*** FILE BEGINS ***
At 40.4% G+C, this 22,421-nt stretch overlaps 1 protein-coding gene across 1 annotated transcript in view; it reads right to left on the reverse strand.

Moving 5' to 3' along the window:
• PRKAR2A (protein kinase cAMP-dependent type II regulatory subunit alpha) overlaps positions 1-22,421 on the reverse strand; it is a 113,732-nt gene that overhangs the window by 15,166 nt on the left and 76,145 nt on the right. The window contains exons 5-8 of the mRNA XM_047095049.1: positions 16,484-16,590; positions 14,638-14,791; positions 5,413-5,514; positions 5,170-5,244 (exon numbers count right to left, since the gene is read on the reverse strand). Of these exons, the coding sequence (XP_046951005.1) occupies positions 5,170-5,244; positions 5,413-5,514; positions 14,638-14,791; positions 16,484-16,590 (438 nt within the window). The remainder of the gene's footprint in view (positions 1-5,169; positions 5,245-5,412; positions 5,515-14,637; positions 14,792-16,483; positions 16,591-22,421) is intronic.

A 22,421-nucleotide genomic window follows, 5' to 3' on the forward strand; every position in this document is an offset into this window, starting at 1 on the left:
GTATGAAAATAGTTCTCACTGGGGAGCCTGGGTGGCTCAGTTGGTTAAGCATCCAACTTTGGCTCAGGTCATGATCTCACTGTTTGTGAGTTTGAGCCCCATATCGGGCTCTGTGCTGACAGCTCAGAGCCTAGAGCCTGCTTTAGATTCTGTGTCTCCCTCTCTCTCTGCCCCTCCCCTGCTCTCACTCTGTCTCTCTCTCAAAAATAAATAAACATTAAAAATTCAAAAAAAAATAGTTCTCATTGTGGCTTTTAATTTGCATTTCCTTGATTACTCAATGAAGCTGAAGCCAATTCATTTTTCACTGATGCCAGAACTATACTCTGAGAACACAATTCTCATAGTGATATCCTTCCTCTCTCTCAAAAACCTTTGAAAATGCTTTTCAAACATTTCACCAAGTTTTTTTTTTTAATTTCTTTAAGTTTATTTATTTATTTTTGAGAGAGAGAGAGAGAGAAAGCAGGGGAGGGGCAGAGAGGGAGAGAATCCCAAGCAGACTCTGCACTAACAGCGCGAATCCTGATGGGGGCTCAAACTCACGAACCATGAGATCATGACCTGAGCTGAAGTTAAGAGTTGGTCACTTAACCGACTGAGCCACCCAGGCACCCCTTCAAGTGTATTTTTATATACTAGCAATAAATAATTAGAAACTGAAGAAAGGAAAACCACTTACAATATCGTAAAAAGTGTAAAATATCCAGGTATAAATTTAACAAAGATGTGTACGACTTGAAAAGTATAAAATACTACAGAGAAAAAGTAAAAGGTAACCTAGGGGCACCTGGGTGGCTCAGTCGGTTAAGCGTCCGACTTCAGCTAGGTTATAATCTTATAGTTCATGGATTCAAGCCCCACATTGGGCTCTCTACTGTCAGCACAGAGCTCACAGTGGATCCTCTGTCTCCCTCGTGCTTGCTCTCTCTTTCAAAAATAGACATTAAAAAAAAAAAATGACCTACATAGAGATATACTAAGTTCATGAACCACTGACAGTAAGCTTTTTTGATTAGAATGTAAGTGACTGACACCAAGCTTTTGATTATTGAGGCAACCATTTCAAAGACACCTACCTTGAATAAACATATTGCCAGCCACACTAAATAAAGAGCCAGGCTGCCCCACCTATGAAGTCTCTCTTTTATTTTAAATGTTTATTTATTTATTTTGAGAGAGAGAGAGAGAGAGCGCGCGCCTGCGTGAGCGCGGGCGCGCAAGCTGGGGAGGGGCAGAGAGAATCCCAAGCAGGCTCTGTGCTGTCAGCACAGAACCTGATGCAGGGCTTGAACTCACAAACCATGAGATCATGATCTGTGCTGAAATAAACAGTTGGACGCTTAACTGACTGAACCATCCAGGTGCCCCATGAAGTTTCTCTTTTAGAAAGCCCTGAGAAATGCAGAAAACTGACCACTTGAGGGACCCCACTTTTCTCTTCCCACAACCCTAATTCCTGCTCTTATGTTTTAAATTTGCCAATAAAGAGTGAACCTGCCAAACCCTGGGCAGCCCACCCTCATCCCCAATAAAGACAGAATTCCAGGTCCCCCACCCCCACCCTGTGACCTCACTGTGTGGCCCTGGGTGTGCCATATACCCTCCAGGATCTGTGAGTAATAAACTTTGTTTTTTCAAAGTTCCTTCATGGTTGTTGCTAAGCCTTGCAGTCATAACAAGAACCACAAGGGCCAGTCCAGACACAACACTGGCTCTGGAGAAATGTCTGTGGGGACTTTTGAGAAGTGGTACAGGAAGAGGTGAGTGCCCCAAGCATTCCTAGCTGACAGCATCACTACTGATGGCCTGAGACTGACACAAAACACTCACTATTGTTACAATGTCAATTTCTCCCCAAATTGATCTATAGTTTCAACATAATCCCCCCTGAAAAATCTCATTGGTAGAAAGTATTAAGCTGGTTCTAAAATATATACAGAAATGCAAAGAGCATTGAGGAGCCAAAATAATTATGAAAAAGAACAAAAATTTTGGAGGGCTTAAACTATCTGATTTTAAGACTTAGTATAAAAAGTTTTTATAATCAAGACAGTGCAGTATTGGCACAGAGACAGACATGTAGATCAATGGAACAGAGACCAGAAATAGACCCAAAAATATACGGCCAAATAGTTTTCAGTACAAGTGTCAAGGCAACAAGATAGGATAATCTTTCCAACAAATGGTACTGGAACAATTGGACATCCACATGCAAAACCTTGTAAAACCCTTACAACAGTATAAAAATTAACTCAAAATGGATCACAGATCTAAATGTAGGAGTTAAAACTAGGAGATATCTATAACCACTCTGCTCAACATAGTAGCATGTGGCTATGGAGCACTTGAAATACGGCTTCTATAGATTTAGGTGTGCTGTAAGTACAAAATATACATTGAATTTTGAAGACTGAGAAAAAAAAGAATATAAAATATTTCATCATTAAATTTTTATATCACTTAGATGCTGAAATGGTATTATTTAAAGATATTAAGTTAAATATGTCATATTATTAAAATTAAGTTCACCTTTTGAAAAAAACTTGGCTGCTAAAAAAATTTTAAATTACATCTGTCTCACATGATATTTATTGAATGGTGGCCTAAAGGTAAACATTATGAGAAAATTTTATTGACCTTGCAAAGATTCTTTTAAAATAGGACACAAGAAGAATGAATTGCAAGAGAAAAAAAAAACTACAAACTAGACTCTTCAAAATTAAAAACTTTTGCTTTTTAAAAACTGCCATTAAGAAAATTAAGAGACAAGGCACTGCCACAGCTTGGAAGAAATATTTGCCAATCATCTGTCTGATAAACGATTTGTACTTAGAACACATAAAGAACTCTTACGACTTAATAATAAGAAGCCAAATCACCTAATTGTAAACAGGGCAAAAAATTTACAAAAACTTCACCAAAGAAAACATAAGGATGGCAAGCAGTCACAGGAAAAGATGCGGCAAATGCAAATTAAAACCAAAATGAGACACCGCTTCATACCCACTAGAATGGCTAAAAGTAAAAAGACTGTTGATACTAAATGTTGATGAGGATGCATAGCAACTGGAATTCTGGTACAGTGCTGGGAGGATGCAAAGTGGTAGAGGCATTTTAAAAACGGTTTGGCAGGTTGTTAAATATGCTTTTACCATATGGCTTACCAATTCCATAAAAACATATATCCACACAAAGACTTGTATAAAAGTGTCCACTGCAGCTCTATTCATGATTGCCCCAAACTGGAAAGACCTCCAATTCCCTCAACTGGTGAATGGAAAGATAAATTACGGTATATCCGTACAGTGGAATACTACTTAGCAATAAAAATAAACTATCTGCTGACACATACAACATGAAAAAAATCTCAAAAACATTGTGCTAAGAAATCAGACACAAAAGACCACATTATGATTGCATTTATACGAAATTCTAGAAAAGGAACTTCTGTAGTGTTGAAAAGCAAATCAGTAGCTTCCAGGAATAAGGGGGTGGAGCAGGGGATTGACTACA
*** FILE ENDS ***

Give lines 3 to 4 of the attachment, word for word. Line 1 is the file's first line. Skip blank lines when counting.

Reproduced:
• PRKAR2A (protein kinase cAMP-dependent type II regulatory subunit alpha) overlaps positions 1-22,421 on the reverse strand; it is a 113,732-nt gene that overhangs the window by 15,166 nt on the left and 76,145 nt on the right. The window contains exons 5-8 of the mRNA XM_047095049.1: positions 16,484-16,590; positions 14,638-14,791; positions 5,413-5,514; positions 5,170-5,244 (exon numbers count right to left, since the gene is read on the reverse strand). Of these exons, the coding sequence (XP_046951005.1) occupies positions 5,170-5,244; positions 5,413-5,514; positions 14,638-14,791; positions 16,484-16,590 (438 nt within the window). The remainder of the gene's footprint in view (positions 1-5,169; positions 5,245-5,412; positions 5,515-14,637; positions 14,792-16,483; positions 16,591-22,421) is intronic.

A 22,421-nucleotide genomic window follows, 5' to 3' on the forward strand; every position in this document is an offset into this window, starting at 1 on the left: